Breast cancer is the most common cancer in women in the UK, with one woman diagnosed every 10 minutes and around 55,000 women and 370 men diagnosed every year. Around 11,500 women and 85 men die from the disease every year, that is nearly 1,000 deaths each month, 31 each day or one every 45 minutes.
Whilst breast cancer is not as common in younger women and is
often thought of as an illness that affects older women, it is
still the case that, every year in the UK, just over 10,000 women
under the age of 50 are diagnosed with breast cancer.
Of these, around 7,600 women will be in their 40s. Breast cancer is a leading cause of death in women under the age of 50 and it is the fourth most common cause of cancer death in the UK.
With these statistics, early diagnosis and treatment are of the utmost importance. Screening can often result in an earlier diagnosis, although there have been concerns that breast cancer screening can lead to unnecessary treatment with "over-diagnosis".
This screening correctly identifies a tumour, but one which would never have caused harm. It leads to women who may have lived full and healthy lives without treatment undergoing treatments - such as, surgery, radiotherapy, chemotherapy and hormone therapy - which have considerable side-effects.
However, this risk needs to be balanced against detecting and treating breast cancer early when the tumour is small and before it has had a chance to spread.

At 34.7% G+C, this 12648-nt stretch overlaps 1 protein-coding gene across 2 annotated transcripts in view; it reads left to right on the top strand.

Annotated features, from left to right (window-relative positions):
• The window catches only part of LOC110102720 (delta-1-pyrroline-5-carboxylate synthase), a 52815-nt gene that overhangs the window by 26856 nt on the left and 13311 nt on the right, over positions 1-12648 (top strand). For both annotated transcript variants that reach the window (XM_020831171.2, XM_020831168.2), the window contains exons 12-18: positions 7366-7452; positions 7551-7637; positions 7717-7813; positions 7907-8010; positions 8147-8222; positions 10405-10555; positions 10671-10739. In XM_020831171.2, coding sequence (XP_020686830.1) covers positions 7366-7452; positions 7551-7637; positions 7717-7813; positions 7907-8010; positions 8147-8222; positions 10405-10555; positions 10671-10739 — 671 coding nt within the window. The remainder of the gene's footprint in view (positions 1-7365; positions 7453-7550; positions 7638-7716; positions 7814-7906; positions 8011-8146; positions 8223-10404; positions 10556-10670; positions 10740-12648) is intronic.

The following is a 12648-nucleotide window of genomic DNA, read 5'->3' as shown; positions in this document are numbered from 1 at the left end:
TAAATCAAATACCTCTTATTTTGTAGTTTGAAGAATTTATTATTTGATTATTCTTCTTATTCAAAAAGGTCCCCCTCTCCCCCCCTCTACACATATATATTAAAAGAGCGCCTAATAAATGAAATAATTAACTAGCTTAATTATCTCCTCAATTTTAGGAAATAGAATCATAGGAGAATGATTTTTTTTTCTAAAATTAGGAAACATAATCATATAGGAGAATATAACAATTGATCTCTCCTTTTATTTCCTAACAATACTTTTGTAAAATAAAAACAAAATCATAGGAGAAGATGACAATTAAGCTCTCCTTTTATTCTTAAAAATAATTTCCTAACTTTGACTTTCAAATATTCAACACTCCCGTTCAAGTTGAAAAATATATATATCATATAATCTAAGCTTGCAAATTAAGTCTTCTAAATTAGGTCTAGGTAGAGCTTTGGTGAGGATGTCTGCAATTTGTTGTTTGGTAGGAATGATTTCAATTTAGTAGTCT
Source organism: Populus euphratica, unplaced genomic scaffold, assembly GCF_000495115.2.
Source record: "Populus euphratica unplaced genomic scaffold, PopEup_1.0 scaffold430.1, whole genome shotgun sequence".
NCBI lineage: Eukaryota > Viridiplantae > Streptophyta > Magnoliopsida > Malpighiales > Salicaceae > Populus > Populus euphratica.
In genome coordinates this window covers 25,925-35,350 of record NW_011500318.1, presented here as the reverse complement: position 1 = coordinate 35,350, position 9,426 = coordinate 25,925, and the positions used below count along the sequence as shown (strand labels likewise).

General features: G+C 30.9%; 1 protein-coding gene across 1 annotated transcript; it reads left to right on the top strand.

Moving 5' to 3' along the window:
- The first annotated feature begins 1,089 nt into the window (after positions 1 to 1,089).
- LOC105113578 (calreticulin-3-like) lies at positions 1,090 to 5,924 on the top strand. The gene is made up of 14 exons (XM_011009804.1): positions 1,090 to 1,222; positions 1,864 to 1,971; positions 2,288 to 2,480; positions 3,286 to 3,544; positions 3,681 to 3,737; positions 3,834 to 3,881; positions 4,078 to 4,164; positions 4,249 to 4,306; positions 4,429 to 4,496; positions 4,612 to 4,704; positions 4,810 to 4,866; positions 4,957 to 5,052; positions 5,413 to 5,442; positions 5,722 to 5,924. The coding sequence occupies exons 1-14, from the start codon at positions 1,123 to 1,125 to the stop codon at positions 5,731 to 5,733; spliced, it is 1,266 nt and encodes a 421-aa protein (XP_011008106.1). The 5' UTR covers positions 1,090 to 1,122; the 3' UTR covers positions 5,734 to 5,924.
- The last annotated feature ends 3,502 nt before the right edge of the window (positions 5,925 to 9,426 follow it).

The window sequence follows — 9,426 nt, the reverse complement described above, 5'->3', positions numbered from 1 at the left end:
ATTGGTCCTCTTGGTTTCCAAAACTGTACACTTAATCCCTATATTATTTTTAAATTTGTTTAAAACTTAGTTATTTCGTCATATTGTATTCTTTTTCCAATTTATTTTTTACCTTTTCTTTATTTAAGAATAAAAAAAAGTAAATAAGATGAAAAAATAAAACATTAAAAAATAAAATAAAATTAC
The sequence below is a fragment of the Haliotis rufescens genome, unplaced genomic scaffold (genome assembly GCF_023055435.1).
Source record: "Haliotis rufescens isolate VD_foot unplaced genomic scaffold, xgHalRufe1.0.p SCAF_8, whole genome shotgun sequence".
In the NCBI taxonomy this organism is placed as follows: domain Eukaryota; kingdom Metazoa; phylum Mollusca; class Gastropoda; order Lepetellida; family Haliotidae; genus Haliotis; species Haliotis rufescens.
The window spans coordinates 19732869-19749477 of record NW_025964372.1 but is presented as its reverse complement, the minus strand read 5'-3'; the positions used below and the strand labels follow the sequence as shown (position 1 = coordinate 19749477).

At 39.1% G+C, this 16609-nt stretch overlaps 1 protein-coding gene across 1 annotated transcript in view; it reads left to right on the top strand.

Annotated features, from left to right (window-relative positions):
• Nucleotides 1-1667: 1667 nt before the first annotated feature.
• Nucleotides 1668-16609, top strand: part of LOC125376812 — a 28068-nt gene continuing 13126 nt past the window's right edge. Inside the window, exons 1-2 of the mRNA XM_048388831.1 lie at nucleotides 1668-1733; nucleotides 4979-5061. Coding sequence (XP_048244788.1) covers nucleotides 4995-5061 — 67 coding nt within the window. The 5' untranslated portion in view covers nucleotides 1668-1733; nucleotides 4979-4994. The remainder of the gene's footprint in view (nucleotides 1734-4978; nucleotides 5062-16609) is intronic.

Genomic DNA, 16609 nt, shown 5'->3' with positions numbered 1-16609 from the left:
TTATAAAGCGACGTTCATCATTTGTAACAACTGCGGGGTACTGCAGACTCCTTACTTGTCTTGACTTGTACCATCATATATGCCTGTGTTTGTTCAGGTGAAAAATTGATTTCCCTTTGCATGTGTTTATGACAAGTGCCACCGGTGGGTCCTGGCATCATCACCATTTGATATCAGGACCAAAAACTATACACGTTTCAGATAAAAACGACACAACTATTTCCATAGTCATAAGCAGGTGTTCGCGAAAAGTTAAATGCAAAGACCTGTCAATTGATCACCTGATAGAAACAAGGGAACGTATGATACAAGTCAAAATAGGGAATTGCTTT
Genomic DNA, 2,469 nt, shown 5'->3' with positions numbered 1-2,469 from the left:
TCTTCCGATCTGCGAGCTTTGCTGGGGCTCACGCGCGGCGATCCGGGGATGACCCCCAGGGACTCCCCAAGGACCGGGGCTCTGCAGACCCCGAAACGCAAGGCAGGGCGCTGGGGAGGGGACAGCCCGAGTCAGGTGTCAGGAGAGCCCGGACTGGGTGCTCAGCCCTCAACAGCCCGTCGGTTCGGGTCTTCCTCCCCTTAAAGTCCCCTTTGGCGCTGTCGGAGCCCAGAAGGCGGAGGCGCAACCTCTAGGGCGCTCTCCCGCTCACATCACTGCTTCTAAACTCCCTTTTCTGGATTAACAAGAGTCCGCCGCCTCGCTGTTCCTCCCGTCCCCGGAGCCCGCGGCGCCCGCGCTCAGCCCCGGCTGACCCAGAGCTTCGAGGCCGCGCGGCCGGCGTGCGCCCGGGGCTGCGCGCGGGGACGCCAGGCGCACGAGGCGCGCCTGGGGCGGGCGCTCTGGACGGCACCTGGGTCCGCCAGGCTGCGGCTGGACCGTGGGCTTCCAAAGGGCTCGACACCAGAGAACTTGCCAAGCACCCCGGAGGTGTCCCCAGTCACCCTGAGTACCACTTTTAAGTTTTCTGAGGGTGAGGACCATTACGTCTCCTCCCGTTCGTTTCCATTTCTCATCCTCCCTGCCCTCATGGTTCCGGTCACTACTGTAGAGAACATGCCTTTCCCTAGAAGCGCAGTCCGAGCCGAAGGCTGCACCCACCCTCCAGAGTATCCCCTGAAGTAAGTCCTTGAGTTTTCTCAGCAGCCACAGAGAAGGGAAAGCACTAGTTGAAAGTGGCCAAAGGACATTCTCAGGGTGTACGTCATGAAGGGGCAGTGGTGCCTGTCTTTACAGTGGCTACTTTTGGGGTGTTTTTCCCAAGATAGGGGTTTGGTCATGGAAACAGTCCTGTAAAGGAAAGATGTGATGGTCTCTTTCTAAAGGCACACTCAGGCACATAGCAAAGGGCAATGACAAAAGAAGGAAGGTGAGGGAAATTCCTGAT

Whatever one's views about screening, what is important is that women must be breast-aware and should be able to make fully informed decisions about whether or not they wish to be screened. Patients should be enabled to reach a decision by having had all of the potential harms and benefits fully explained.
Younger women are often reassured, sometimes falsely, that they are too young to have breast cancer. Being told that you have breast cancer can come as a huge shock and can be particularly unexpected because of your age.
Being diagnosed with breast cancer at a young age often involves having to make difficult choices about your future sooner than you would have otherwise. For example, some of the breast cancer treatments can affect fertility and, for some women, preserving their fertility can be a priority.
What is imperative is that we increase our awareness, knowledge and understanding of breast cancer so that we know more about how and why cancers spread and, therefore, which cancers need treatment. It is important that we continue to fund breast cancer research.
It is crucial that women continue to check their breasts regularly and to contact their GP if they notice any unusual changes or if they have any concerns.
Receiving a cancer diagnosis is frightening and worrying for a patient. However, to then find out that their medical treatment may not have been appropriate is devastating.
In some cases, carrying out a legal investigation may be appropriate in order to try to secure compensation to help a patient.
Sadly, we are still, too often, dealing with the impact of a late or misdiagnosis of breast cancer or of substandard treatment. It is vitally important, given the improving prognosis with early diagnosis and appropriate treatment, that the best care is provided to all patients and the number of deaths reduced.
Cases I have handled in this area include:
- Winning at trial and securing significant compensation for a child whose mother died following the delayed diagnosis and treatment of her breast cancer.
- Securing £300,000 settlement for the widower whose wife died following the delayed diagnosis of her breast cancer.
The content of this article is intended to provide a general guide to the subject matter. Specialist advice should be sought about your specific circumstances.